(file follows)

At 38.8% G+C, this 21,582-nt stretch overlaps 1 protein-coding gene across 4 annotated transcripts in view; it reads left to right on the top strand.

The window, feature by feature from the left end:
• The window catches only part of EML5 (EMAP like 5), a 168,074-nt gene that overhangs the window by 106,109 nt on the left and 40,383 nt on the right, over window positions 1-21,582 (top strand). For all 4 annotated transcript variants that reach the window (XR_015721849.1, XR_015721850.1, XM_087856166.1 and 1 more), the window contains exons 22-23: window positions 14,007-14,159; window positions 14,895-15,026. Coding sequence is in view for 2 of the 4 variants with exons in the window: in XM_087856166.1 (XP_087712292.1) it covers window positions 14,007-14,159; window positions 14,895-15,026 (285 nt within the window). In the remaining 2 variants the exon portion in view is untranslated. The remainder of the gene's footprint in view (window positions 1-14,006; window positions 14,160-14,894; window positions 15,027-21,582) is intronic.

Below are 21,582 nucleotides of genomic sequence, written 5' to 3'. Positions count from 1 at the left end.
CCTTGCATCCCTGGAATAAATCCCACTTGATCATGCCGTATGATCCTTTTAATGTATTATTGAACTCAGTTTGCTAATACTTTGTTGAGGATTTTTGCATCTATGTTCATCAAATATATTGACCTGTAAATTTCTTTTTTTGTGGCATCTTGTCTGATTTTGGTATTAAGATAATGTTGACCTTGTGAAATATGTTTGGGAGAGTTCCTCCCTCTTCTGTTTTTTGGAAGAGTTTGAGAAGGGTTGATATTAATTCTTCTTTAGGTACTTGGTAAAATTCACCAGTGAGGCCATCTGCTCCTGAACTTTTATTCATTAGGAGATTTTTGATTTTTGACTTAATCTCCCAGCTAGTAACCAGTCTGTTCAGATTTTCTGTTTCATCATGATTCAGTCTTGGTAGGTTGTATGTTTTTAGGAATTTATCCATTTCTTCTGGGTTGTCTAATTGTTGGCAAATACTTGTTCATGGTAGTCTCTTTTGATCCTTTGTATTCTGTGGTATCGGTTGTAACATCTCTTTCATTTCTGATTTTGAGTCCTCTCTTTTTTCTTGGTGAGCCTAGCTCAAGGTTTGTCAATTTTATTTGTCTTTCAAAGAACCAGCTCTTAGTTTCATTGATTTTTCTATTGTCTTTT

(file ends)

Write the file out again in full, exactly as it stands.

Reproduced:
At 38.8% G+C, this 21,582-nt stretch overlaps 1 protein-coding gene across 4 annotated transcripts in view; it reads left to right on the top strand.

The window, feature by feature from the left end:
• The window catches only part of EML5 (EMAP like 5), a 168,074-nt gene that overhangs the window by 106,109 nt on the left and 40,383 nt on the right, over window positions 1-21,582 (top strand). For all 4 annotated transcript variants that reach the window (XR_015721849.1, XR_015721850.1, XM_087856166.1 and 1 more), the window contains exons 22-23: window positions 14,007-14,159; window positions 14,895-15,026. Coding sequence is in view for 2 of the 4 variants with exons in the window: in XM_087856166.1 (XP_087712292.1) it covers window positions 14,007-14,159; window positions 14,895-15,026 (285 nt within the window). In the remaining 2 variants the exon portion in view is untranslated. The remainder of the gene's footprint in view (window positions 1-14,006; window positions 14,160-14,894; window positions 15,027-21,582) is intronic.

Below are 21,582 nucleotides of genomic sequence, written 5' to 3'. Positions count from 1 at the left end.
CCTTGCATCCCTGGAATAAATCCCACTTGATCATGCCGTATGATCCTTTTAATGTATTATTGAACTCAGTTTGCTAATACTTTGTTGAGGATTTTTGCATCTATGTTCATCAAATATATTGACCTGTAAATTTCTTTTTTTGTGGCATCTTGTCTGATTTTGGTATTAAGATAATGTTGACCTTGTGAAATATGTTTGGGAGAGTTCCTCCCTCTTCTGTTTTTTGGAAGAGTTTGAGAAGGGTTGATATTAATTCTTCTTTAGGTACTTGGTAAAATTCACCAGTGAGGCCATCTGCTCCTGAACTTTTATTCATTAGGAGATTTTTGATTTTTGACTTAATCTCCCAGCTAGTAACCAGTCTGTTCAGATTTTCTGTTTCATCATGATTCAGTCTTGGTAGGTTGTATGTTTTTAGGAATTTATCCATTTCTTCTGGGTTGTCTAATTGTTGGCAAATACTTGTTCATGGTAGTCTCTTTTGATCCTTTGTATTCTGTGGTATCGGTTGTAACATCTCTTTCATTTCTGATTTTGAGTCCTCTCTTTTTTCTTGGTGAGCCTAGCTCAAGGTTTGTCAATTTTATTTGTCTTTCAAAGAACCAGCTCTTAGTTTCATTGATTTTTCTATTGTCTTTT